By Ginger Thompson, ProPublica, July 16, 2019.
The Border Patrol agent, a veteran with 13 years on the job, had been assigned to the agency’s detention center in McAllen, Texas, for close to a month when the team of court-appointed lawyers and doctors showed up one day at the end of June.
Taking in the squalor, the stench of unwashed bodies, and the poor health and vacant eyes of the hundreds of children held there, the group members appeared stunned.
Then, their outrage rolled through the facility like a thunderstorm. One lawyer emerged from a conference room clutching her cellphone to her ear, her voice trembling with urgency and frustration. “There’s a crisis down here,” the agent recalled her shouting.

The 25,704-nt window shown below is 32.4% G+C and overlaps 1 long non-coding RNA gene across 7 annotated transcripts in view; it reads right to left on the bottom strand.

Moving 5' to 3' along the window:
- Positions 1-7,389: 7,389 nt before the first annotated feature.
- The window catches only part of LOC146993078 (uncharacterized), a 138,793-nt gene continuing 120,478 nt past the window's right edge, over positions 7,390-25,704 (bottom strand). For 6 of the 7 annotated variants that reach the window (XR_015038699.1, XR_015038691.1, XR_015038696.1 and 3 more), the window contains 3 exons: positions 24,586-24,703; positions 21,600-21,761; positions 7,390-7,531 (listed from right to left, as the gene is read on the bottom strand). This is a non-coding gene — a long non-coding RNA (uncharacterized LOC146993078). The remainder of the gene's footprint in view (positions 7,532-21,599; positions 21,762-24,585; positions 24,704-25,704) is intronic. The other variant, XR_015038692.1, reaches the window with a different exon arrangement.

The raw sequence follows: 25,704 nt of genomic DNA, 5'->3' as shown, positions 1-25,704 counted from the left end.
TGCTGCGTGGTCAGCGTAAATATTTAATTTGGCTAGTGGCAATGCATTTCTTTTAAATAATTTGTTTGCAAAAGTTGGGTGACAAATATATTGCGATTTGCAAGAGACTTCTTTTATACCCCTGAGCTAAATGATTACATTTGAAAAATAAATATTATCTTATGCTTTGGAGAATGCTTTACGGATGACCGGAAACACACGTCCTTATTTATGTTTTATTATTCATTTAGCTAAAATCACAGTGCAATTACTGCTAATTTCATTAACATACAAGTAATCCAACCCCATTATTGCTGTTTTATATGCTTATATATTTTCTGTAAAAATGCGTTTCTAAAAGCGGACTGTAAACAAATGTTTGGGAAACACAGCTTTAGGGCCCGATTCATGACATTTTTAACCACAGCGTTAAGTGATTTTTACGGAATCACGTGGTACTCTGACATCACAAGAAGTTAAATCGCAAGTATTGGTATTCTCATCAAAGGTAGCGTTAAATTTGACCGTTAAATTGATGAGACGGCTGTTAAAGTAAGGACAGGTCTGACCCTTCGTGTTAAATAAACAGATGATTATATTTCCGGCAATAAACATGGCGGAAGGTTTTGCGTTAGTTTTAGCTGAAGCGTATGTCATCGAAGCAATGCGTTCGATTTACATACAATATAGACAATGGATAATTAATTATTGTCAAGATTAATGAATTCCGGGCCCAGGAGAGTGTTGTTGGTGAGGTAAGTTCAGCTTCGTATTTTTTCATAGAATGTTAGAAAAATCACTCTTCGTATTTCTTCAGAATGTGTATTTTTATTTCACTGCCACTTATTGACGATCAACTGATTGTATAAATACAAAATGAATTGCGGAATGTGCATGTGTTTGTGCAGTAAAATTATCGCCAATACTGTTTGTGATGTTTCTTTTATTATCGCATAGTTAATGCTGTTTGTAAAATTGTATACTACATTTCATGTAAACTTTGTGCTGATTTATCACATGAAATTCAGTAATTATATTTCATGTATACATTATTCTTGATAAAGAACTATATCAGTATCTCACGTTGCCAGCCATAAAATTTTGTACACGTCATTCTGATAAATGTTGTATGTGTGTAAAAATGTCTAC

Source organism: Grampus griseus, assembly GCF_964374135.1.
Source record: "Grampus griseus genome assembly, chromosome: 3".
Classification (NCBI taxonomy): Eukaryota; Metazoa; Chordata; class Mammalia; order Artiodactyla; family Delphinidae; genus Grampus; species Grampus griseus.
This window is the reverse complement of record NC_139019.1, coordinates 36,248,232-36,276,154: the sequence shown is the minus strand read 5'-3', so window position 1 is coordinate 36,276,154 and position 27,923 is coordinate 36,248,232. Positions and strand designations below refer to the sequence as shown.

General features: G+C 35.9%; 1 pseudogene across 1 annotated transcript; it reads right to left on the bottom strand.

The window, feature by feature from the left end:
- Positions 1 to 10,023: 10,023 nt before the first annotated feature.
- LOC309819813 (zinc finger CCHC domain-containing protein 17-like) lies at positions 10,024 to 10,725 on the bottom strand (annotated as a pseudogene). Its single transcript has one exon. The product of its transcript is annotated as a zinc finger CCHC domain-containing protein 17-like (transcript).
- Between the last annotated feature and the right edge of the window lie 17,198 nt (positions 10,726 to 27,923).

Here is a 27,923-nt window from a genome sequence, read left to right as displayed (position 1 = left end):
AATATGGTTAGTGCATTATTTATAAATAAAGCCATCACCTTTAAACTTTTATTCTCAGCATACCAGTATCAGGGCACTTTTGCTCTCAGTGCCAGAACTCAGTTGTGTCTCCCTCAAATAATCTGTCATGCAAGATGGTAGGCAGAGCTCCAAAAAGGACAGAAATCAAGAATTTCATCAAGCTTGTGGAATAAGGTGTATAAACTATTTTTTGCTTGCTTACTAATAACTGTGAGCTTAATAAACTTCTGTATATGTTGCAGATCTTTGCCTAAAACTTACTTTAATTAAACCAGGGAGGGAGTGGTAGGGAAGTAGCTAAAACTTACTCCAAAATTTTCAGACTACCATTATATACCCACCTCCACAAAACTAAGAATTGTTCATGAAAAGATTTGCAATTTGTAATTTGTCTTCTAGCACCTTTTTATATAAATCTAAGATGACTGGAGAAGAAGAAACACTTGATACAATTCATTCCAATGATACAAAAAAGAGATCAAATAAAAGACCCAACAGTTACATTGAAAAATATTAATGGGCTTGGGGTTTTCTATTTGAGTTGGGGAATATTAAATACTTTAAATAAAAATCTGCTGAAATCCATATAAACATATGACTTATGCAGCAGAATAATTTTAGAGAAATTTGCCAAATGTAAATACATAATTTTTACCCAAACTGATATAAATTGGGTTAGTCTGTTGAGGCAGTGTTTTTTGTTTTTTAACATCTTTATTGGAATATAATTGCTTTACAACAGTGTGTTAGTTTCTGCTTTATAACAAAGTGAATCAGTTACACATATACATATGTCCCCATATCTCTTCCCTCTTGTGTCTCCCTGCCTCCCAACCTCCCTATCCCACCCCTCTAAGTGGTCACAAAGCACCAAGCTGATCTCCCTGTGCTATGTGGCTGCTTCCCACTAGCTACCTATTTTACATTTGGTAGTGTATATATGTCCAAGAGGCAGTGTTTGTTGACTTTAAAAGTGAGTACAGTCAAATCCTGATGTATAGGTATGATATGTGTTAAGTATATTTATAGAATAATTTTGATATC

At that moment, the agent, a father of a 2-year-old, realized that something in him had shifted during his weeks in the McAllen center. “I don’t know why she’s shouting,” he remembered thinking. “No one on the other end of the line cares. If they did, this wouldn’t be happening.”